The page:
Outdoor Learning Week photo

Outdoor Learning Week, a new state initiative set to take place from Sept. 27-Oct. 1 in New Mexico, is meant to encourage schools to realize the benefits that come from learning outside as opposed to a traditional classroom setting.

Gov. Michelle Lujan Grisham declared the first annual Outdoor Learning Week (OLW) will occur from Sept. 27 through Oct. 1 this year as a time to encourage learning outside the traditional classroom setting.

“It had overwhelming bipartisan support, which is really awesome,” said Stephanie Haan-Amato, communications and development director at Environmental Education of New Mexico (EENM).

Outdoor Learning Week is a result of Senate Memorial 1, which passed this year in the New Mexico state legislature. Gov. Grisham has declared Sept. 29 as Outdoor Learning Day, which is also set to recur each year.

“Any subject can be taught outside, so we’re trying to get as many teachers as we can, to take their classes outdoors – either on their school grounds, or perhaps on field trips with local organizations around New Mexico,” said Haan-Amato.

School districts can choose to fund outdoor learning activities, like the federal Elementary and Secondary School Emergency Relief Funds (ESSER) through the Coronavirus Aid Relief and Economic Security (CARES) Act, which is aimed to mitigate the spread of coronavirus in the schools. 

OLW is timely, according to Haan-Amato, because teachers and families are concerned about COVID cases transmitted in classroom settings. Senate Memorial 1 was intended to alleviate some concerns about transmission of COVID-19 inside the classroom by encouraging learning outdoors; the measure adds “outdoor classrooms are more important than ever and are being successfully used across the country during the pandemic.”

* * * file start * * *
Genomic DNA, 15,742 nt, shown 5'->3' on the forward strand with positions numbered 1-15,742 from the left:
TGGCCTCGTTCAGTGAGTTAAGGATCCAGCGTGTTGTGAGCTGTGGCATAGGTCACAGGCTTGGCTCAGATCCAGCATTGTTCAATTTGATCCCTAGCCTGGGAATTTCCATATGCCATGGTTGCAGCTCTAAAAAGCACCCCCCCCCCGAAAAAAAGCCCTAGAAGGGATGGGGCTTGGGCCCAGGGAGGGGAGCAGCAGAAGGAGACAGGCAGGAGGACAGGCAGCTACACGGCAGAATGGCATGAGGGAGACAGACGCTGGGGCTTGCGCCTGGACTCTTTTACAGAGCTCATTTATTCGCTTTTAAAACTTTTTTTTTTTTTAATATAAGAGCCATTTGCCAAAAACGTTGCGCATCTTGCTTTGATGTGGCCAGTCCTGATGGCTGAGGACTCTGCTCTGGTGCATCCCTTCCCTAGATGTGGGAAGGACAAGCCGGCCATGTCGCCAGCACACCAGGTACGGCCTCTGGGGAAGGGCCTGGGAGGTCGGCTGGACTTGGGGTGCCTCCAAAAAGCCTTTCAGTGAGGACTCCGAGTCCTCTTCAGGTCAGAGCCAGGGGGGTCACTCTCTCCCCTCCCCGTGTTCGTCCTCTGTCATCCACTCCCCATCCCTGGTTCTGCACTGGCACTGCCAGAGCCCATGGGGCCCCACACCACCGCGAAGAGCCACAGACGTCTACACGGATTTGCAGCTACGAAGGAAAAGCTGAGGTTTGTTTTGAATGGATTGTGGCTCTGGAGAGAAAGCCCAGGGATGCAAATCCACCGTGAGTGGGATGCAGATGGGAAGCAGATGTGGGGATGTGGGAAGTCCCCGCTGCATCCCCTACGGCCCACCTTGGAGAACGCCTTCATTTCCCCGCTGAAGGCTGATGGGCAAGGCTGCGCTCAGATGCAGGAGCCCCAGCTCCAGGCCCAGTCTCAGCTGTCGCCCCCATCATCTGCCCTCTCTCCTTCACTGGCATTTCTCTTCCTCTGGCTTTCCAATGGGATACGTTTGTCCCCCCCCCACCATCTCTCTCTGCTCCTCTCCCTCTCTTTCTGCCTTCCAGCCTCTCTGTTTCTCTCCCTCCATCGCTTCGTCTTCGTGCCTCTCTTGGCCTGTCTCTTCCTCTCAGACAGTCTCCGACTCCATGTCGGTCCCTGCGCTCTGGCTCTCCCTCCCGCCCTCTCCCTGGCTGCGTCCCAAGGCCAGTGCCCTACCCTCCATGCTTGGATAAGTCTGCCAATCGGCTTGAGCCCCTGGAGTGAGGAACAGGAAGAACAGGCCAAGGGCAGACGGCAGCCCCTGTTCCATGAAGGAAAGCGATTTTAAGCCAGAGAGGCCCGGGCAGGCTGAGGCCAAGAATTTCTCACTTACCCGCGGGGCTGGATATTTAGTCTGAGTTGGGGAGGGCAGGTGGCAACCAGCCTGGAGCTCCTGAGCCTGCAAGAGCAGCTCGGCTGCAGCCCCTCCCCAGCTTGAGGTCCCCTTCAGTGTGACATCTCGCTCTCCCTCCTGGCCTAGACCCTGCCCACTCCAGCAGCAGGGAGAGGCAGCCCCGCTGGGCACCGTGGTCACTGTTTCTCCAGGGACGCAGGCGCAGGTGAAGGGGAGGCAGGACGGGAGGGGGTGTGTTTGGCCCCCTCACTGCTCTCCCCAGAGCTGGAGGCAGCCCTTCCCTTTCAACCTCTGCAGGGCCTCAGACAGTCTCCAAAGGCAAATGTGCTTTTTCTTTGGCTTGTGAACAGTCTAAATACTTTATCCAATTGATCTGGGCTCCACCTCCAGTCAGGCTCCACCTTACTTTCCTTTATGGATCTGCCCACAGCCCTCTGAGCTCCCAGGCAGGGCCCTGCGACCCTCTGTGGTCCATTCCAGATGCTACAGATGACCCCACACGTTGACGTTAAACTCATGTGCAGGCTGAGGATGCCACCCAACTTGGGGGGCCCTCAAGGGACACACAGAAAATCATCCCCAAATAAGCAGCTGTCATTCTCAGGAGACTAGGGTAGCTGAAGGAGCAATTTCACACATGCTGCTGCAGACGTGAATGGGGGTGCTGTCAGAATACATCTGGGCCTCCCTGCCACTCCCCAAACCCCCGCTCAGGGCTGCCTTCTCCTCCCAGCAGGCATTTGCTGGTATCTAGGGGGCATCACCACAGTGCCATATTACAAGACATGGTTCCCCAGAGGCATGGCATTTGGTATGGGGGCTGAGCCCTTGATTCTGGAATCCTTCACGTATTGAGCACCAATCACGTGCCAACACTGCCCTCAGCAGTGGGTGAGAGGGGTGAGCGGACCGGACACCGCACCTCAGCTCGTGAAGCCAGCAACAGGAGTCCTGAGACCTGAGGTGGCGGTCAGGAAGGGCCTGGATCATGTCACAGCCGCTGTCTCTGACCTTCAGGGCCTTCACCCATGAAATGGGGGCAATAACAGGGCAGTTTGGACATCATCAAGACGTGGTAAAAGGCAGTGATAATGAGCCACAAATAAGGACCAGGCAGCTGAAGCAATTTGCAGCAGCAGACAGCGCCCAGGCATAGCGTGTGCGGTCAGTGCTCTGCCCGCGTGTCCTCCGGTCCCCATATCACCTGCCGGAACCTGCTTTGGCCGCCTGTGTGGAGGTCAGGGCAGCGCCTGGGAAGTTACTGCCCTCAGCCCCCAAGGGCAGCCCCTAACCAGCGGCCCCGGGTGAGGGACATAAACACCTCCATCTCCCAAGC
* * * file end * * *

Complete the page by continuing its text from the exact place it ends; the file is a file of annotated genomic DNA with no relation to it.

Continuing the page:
The possible learning and well-being benefits for students was central to the creation of OLW. Senate Measure 1 adds that “students who learn outdoors develop a sense of self, independence, confidence, creativity and decision-making skills.” The measure also suggests that outdoor learning can improve attendance and result in better test scores.

“We’re hoping the benefits will extend far beyond the pandemic...the sense of discovery that kids get from being outside is not matched by anything they can do in the classroom,” said Haan-Amato.

In Taos, one example of OLW can be found at Vista Grande High School, where Vista Grande High School has an elective class focusing on sustainable agriculture.

Instructor Nora Corbett said students gain experience "harvesting carrots and potatoes, processing beans, cooking recipes they've brought in from home, helping to prepare for garlic planting.” The school will also have other outdoor learning programs next week.

More information about OLW can be found on the Environmental Education of New Mexico website or calling (505) 859-3366.

 

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